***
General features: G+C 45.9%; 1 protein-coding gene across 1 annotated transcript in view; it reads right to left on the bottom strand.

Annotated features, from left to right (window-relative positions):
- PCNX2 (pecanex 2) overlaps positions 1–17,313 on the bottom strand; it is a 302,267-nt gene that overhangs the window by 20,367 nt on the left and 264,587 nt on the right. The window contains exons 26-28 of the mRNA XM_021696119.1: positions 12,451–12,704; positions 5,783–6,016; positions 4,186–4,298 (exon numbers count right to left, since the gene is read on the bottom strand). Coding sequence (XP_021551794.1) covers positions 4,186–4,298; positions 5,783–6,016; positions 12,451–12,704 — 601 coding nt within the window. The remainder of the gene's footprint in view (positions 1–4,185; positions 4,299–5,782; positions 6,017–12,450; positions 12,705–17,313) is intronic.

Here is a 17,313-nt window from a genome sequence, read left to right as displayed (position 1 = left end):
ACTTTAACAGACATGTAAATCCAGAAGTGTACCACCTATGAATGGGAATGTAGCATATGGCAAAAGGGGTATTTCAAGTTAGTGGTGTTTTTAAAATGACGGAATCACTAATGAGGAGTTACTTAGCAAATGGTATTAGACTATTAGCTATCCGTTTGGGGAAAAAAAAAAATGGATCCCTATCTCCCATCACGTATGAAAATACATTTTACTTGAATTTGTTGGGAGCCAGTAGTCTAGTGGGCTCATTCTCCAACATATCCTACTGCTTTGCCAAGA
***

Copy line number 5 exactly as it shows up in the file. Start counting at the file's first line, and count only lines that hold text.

ACTTTAACAGACATGTAAATCCAGAAGTGTACCACCTATGAATGGGAATGTAGCATATGGCAAAAGGGGTATTTCAAGTTAGTGGTGTTTTTAAAATGACGGAATCACTAATGAGGAGTTACTTAGCAAATGGTATTAGACTATTAGCTATCCGTTTGGGGAAAAAAAAAAATGGATCCCTATCTCCCATCACGTATGAAAATACATTTTACTTGAATTTGTTGGGAGCCAGTAGTCTAGTGGGCTCATTCTCCAACATATCCTACTGCTTTGCCAAGA